The first day of the cycle is the first day of your period, when the lining of the uterus is shed. From the first day, the next egg is already maturing. From about halfway through the cycle, ovulation and the fertile phase occur, after which there are two possibilities:
Either the egg was fertilized and it nests in the uterus, or the egg is not fertilized, in which case your menstruation begins with a time delay.

The two hormones progesterone and estrogen are mainly involved in the female cycle. In the first half of the cycle, as estrogen increases, the endometrium is rebuilt after bleeding and the egg matures in the ovary. In the second half of the cycle, estrogen decreases with ovulation and progesterone increases. The endometrium continues to build up so that implantation, or the next menstrual period, is possible.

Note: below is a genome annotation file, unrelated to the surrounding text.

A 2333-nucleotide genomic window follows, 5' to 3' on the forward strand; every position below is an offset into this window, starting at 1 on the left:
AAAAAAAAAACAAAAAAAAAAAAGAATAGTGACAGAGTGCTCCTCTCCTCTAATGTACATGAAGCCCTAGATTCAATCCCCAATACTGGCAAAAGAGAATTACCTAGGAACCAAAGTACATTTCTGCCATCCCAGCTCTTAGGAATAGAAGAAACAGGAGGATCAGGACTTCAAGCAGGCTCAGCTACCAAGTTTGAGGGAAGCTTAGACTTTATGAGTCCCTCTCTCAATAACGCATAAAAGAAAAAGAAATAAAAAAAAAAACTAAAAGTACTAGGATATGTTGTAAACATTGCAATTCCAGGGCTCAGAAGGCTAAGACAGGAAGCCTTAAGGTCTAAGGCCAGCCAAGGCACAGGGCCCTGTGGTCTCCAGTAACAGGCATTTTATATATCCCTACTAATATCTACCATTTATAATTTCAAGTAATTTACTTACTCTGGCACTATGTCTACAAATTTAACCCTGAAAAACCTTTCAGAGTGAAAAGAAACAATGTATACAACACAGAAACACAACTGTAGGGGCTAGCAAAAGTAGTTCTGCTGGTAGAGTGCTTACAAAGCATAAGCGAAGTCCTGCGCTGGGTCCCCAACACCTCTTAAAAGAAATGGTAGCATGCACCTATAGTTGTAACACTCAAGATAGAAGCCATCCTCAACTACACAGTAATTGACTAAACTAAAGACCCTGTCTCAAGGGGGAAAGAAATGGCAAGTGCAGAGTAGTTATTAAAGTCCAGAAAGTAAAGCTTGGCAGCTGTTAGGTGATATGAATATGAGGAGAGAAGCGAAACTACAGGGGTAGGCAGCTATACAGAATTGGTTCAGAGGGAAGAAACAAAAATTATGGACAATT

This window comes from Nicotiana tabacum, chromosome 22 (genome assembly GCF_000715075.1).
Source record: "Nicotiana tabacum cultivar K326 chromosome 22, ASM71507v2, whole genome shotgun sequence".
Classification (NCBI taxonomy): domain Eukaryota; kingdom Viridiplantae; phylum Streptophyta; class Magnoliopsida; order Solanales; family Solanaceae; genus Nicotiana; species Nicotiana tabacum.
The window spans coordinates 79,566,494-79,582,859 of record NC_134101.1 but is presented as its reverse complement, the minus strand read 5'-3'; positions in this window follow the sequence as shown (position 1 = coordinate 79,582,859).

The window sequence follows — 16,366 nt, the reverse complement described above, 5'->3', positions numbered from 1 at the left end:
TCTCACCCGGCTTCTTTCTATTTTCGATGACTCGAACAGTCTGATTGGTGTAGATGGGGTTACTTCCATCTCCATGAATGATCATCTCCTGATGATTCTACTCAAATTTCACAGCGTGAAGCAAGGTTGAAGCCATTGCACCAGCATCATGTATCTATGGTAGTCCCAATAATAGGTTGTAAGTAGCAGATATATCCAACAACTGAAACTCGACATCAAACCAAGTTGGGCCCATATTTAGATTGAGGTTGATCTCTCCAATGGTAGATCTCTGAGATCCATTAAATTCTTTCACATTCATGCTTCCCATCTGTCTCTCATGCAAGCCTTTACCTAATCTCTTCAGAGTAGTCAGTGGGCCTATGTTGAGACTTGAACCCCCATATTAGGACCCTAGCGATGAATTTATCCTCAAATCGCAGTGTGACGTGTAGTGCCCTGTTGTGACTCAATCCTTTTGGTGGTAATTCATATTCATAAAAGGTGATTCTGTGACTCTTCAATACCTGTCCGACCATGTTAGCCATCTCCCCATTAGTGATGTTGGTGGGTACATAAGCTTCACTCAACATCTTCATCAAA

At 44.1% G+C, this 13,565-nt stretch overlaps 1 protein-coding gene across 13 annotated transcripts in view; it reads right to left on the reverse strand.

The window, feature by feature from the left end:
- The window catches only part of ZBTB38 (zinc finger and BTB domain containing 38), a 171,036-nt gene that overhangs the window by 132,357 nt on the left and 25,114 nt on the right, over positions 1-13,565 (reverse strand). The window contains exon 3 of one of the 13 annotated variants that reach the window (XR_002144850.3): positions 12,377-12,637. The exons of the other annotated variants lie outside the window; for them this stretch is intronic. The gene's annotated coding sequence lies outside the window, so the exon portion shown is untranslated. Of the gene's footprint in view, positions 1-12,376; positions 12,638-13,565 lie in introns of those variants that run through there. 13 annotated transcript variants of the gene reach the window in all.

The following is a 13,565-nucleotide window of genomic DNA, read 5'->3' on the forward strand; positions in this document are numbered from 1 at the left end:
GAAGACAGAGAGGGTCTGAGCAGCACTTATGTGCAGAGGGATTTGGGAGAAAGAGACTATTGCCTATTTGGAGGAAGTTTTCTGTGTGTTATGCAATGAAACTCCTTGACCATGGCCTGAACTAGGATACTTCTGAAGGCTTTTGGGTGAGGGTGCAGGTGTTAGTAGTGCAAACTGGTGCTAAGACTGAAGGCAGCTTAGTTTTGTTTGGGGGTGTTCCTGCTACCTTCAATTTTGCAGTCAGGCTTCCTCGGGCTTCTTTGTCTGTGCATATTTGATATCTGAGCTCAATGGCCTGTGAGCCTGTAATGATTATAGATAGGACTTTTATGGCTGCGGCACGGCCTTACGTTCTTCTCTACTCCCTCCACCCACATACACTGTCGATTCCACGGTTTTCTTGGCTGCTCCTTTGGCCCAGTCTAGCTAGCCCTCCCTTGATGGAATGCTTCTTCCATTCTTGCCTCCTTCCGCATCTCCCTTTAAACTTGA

The phases in your cycle - when and how to train during your cycle

Menstrual phase - Give yourself a break
With the first day of your menstruation, the previously built up uterine lining is broken down again and shed. Tissue and blood is expelled through the uterus and vagina. During and before your period, you may experience abdominal cramping, bloating, mood swings and pain. You may lack any motivation for exercise, especially intense, rigid workouts.

Take care of yourself during this time. Find a good pace, don't push yourself too hard. Some women report that light relaxing exercise even helps them with period symptoms. Especially yoga with gentle hip openings, walking or slow jogging can support you during this phase.